The United States leads the world in biomedical industry, but unless we protect the environment for biomedical innovation, the country may fall behind. A recent study conducted by the Milken Institute found that reducing barriers to biomedical innovation in our country will help maintain our global leadership in this industry and secure jobs while making much-needed forward progress. The study, titled "The Global Biomedical Industry: Preserving U.S. Leadership," found there are several actions at the state and national levels that would improve the environment for biomedical innovation and help us retain our leadership in this era of heightened global competition.
Gov. Rick Scott and Florida's academic and business leaders have recognized science, technology, engineering and math (STEM) education as a priority. Attracting more students to the scientific industry will help build up our work force for biomedical innovation. We must enhance our STEM education efforts across the nation.
While Florida and our country have had successful university technology transfer, there is variation in the efficiency of communication from one university to the next. Fostering open transfer of data between university medical scientists, technology transfer officials, industry experts, and investors will promote the sharing of best practices and encourage innovations that will lead to life-saving treatments.
In order to encourage investment in R&D, we need to increase tax incentives permanently and compete with other counties through our tax rates. Variations in tax policies from country to country are often the deciding factor for companies choosing their location. The OECD promotes policies that improve the economic and social well-being of people around the world. The United States pioneered the policy of increasing tax incentives to encourage R&D, but it has not kept up with other OECD countries in recent years. The United States now ranks 17 out of 21 OECD members in the effective rate of the R&D tax credit. Additionally, as of April 1, we now have the highest combined federal and state tax rate in the world.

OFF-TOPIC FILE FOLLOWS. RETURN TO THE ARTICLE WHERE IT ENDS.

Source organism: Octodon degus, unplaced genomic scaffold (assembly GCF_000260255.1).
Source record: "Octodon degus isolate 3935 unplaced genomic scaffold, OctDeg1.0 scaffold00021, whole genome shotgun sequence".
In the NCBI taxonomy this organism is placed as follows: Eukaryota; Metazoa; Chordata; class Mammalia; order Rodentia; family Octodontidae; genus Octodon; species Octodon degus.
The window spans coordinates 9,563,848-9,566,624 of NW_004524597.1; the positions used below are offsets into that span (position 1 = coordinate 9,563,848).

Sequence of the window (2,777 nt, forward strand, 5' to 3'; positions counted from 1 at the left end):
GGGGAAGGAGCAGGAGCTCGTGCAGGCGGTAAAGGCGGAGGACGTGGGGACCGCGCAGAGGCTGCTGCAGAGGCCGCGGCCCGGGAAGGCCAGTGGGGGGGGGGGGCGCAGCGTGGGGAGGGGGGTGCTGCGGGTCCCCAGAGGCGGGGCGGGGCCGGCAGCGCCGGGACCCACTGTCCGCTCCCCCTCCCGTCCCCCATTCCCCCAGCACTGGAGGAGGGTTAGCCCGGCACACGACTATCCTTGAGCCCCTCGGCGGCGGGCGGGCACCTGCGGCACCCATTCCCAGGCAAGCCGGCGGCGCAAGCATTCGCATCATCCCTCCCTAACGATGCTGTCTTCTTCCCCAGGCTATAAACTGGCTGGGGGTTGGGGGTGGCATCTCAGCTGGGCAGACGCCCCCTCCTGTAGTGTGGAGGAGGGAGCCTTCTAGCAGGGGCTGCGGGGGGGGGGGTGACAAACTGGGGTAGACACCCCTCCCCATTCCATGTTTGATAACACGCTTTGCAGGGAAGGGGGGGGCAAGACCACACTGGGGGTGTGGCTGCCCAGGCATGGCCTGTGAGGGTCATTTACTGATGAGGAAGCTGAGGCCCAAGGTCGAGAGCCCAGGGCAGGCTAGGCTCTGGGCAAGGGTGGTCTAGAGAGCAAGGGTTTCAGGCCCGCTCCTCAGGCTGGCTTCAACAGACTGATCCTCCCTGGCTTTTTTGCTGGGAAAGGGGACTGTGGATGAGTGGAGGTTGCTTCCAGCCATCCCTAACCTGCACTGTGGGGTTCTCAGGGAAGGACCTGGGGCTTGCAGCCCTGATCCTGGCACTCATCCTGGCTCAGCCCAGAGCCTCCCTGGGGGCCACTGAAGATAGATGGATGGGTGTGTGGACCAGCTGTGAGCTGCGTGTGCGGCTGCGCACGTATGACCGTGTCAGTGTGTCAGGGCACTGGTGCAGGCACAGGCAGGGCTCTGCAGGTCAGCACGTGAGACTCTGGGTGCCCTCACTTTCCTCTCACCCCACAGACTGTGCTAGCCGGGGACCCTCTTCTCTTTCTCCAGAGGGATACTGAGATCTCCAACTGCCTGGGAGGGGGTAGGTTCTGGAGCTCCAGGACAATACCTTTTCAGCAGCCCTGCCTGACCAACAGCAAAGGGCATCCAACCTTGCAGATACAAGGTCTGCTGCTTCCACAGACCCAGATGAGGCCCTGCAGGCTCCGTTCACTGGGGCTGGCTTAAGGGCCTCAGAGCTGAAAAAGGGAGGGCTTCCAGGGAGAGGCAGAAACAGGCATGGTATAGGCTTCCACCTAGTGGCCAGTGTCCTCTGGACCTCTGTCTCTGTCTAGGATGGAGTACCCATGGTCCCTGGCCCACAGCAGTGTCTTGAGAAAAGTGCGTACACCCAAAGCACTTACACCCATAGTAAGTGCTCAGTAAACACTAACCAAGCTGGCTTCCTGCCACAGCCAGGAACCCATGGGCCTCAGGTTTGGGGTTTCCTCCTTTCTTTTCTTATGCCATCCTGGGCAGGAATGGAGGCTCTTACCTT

Expediting regulatory reviews and clinical trials would be a step in the right direction for biomedical innovation in the U.S. The FDA and NIH need additional resources and support to improve the review system. This means Congress should consider an increase in funding for the FDA and NIH for the adoption of more flexible, effective regulatory reviews. The FDA must be encouraged to create an efficient system for medical device approvals to ensure companies are not deterred from seeking approvals in the U.S. If the NIH is given additional resources to support clinical trials and translational research, we could see an increase in efficiency throughout the scientific community.
The biomedical sector directly and indirectly means high wage jobs in pharmaceuticals, biotech, medical devices, research and testing. Please encourage innovation by supporting less restrictions, more research, STEM education and technology transfer. Now is the time to work together to reduce barriers to biomedical advancement in the U.S.
Ross C. DeVol is chief research officer at the Santa Monica, Calif.-based Milken Institute and lead author of "The Global Biomedical Industry: Preserving U.S. Leadership."